As Hacked Off put it on Twitter: “Some newspapers have resorted to distortions, inaccuracies and explicit transphobic abuse.”


IPSO is not fit for purpose and sectors of the UK press are out of control. What they do is not journalism, and it does not deserve protection.

We don’t protect it because it’s journalism. We protect it because it’s free speech.

12 thoughts on “Sigh”

  1. The only people who still believe in the nobility of journalists is . . . journalists.

    ‘I used to be against press regulation, because many journalists are fine people who do important work. Especially ME!’


    ‘But some of the biggest publishers in the country have turned their platforms’

    Publishers don’t operate platforms. You’d think a top notch journalist would know that.

    ‘into bully pulpits, repeatedly, mendaciously publishing malicious content designed to hurt the most vulnerable people in our society: not just trans people but minorities of all kinds’

    Content. She judges content. And if the content doesn’t suit her, ‘it does not deserve protection.’ So it’s okay to kill journalists whom she disagrees with.

    Seems fair.

  2. One thing we definitely don’t get enough of in newspapers is sufficient transphobic abuse. Most of them seem to have bought into the trans-fantasy world.

  3. There is one thing I’d agree with her on:
    “the UK press are out of control. What they do is not journalism,”
    There was a time when journalists could be relied upon to bring one the facts about the world to enable one to form an opinion. These days, their output is so larded up & distorted
    by their own opinions as to be virtually useless. So while I would support their right to free speech I can see nothing wrong with them suffering the consequences. Hunting them with dogs & horsewhips springs immediately to mind.

  4. I, personally, object to hate campaigns against transvestites, transgender people and celibate gays (or monogamous gays) but I do not deny that there are predators *disguised as transgender people*.
    I was very surprised when a friend (one of a minority of decent guys in DWP, who acted as part-time carer as well as partner to his disabled girlfriend) told me that he was a transvestite to explain why he was leaving town because some people mistook “transvestite” to mean sexual predator. I have never seen him since, they were effectively driven out of town by ignorant bigots. OTOH I have noticed the number of prosecutions of football coaches of youth teams.
    So I feel that we should protect the innocent but not the guilty.
    Today’s “Daily Mirror” headline attacks the Tories for cancelling free TV for the over 75s: “some newspapers resort to distortions” – that isn’t even a distortion: it’s a flat-out lie. The government agreed that the BBC should take over the licence reduction for over-75s in exchange for an increased government subsidy. Not to mention “The Conversation” and “Tory Party in denial about Islamophobia” citing as an example of Islamophobia a part-Turkish Tory buffoon quoting the Qu’ran.

  5. News or Boris Derangement Syndrome hysteria?

    I do love the Guardian. As the years go by almost no publication continues to give me such constant amusement. This week has been no exception.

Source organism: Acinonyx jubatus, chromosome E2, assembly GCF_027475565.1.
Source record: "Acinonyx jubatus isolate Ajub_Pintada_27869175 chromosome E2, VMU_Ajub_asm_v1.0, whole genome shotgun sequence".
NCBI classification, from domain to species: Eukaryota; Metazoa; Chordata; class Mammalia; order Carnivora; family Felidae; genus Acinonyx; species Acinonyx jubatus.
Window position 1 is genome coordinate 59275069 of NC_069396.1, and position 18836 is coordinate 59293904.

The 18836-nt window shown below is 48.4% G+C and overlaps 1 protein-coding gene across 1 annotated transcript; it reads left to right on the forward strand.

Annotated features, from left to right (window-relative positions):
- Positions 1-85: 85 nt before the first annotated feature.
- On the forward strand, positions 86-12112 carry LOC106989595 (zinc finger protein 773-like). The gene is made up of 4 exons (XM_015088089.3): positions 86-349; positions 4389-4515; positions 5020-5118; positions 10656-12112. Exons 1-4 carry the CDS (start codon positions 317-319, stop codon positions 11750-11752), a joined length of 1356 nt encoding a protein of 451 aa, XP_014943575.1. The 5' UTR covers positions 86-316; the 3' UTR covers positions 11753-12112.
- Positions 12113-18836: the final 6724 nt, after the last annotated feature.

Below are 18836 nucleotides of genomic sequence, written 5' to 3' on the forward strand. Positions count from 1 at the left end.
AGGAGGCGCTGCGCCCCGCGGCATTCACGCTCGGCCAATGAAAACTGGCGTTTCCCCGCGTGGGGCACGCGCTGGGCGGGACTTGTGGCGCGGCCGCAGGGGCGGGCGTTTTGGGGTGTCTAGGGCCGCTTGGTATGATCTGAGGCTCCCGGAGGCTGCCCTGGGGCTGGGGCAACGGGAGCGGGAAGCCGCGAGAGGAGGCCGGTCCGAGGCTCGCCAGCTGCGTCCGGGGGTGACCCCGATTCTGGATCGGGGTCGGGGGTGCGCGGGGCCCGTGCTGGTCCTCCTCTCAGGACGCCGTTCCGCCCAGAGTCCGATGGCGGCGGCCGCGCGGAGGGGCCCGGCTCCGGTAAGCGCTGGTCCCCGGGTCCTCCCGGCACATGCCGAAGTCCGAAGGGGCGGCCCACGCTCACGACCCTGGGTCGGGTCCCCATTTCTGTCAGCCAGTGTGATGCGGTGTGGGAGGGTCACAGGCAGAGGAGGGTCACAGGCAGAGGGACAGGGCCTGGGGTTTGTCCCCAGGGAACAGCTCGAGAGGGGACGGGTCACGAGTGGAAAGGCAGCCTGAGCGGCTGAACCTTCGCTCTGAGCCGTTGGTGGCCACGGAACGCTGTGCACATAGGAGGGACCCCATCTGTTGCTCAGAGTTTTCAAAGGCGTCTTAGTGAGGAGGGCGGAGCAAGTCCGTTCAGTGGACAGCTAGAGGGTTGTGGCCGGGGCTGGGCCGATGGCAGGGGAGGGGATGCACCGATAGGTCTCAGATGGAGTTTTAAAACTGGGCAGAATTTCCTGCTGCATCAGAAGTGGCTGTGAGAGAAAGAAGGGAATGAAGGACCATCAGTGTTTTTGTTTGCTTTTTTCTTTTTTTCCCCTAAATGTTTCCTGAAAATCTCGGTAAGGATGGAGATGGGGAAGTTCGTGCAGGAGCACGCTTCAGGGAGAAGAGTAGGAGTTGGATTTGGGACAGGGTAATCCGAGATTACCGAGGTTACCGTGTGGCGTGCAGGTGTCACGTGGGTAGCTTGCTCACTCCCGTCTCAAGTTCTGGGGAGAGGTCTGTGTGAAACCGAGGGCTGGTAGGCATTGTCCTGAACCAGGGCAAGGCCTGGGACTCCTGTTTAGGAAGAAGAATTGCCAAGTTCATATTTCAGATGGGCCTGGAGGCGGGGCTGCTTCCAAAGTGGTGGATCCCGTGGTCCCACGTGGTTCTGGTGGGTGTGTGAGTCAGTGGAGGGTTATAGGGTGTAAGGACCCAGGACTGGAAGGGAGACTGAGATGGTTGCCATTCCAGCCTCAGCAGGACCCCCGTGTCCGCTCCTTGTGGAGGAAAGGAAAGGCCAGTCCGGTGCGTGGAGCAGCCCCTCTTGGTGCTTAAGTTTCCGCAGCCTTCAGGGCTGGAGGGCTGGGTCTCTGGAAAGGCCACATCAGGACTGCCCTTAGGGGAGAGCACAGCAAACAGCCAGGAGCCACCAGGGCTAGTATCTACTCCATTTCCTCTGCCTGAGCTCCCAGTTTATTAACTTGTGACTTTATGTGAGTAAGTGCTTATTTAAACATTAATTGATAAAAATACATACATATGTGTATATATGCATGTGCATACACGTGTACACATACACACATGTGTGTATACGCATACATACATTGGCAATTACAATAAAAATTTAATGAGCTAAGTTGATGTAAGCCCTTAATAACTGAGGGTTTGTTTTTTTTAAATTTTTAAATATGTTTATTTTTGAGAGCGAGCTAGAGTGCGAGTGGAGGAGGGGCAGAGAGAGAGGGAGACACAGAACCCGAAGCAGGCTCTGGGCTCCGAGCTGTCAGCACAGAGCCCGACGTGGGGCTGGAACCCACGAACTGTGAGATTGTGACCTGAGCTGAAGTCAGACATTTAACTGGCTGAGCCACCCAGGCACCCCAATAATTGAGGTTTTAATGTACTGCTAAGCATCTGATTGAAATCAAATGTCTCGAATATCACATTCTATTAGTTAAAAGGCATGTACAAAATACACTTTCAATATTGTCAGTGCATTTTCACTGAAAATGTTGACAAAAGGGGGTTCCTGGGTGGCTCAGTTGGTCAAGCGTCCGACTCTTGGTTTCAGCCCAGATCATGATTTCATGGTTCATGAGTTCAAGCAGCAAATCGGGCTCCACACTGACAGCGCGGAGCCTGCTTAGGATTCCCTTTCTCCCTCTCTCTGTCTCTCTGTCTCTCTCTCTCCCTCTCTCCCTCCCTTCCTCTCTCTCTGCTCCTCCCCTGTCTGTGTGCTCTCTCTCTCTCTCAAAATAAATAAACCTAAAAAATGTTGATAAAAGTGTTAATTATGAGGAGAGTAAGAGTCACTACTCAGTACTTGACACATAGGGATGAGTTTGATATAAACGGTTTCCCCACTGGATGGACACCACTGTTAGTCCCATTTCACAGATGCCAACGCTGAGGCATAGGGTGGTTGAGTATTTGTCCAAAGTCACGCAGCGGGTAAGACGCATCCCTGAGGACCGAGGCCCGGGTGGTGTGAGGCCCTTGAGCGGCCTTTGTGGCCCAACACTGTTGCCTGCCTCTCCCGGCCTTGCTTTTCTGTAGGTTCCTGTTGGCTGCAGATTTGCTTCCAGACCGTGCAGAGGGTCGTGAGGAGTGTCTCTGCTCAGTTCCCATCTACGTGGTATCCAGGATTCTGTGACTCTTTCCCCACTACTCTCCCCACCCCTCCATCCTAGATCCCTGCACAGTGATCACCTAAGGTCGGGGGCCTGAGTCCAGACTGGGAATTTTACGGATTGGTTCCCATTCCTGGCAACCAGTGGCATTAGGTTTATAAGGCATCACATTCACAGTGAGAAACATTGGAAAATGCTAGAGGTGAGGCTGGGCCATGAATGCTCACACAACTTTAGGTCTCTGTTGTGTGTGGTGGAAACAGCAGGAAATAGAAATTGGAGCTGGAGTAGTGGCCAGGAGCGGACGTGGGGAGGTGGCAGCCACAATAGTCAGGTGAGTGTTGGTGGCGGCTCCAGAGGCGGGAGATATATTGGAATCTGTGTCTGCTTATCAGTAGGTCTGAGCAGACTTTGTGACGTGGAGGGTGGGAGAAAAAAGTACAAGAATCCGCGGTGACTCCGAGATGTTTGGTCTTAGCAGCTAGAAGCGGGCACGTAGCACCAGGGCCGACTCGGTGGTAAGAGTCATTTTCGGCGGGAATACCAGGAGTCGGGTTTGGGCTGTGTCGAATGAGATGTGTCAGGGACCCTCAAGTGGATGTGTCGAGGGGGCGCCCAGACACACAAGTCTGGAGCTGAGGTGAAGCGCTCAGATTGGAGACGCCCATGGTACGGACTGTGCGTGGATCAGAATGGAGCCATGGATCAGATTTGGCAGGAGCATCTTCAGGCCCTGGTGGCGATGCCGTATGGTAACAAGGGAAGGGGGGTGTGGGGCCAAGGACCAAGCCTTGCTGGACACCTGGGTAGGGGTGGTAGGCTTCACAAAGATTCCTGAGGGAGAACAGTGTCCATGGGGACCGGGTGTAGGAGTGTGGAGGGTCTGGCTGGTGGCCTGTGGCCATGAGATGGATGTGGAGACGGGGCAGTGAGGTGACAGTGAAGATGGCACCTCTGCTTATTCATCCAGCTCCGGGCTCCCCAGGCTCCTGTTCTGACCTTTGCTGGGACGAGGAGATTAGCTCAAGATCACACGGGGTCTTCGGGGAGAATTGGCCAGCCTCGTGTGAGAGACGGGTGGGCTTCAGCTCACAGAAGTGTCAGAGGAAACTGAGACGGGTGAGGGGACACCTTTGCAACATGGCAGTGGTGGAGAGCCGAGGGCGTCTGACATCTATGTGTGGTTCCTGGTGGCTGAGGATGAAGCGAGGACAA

A couple of days after first reading it I still remain almost impossibly amused by the paper’s lead, front-page story from earlier this week. The banner headline read ‘Boris Johnson claimed Islam put Muslim world “centuries behind”.’ As the sub-header for Frances Perraudin’s piece put it:

    ‘Anger as 2007 essay lamenting ‘no spread of democracy’ in Islamic world comes to light.’

    Comes to light, eh? Must be some under-the-counter pamphlet, previously hidden-from-public-view stuff. That impression is reinforced as we start reading Perraudin’s piece, a piece that sets off with a paragraph of scintillating promise:

    ‘Boris Johnson has been strongly criticised for arguing Islam has caused the Muslim world to be “literally centuries behind” the west, in an essay unearthed by the Guardian.’

    ‘Unearthed’. Wow, this must be exceptionally secret – as well as strong – stuff. So we have to keep reading to discover that the offence complained of did not occur during a rally in a Bavarian beer-hall, but in ‘An appendix added to a later edition of The Dream of Rome, his [Johnson’s] 2006 book about the Roman empire.’ So in fact when the Guardian’s intrepid correspondent, Frances Perraudin, talks about ‘unearthing’ something, what she really means is that she has read some of a book published a little over a decade ago. You can say many things about reading books, including reading books by prominent politicians, but the turning of research into ‘unearthing’ is the sort of self-glorification and task-inflation that could only occur in a trade that is dying.

    And what is the ‘Anger’ which helps to make this Guardian front-page story about a published book? Have the Ayatollahs in Iran commented on ‘The Dream of Rome’? Has Al-Azhar issued any ruling on the permissibility of the 2007 appendix? It appears not….

  6. Anything other than constant praise is deemed to be phobic these days, acceptance and tolerance are too lukewarm and are signs of hate crimes.

  7. I naturally object most strongly to hate campaigns against white Anglo-Saxon Protestant males.

    Guess what I am. If you ignore the Scotch, Irish and French bits, of course.

  8. Ted S, Catskill Mtns, NY, USA

    Also, there’s a report going round, which I can’t find now, that puberty blockers reduced a child’s IQ by something like 0%.

    That’s a mighty big reduction.

    You’d make a good sub-editor. :-p

  9. So isn’t it true then, that Islamic countries are centuries behind western countries according to pretty much every metric that you care to use? Or is the fact that it is true irrelevant to a Guardian writer?

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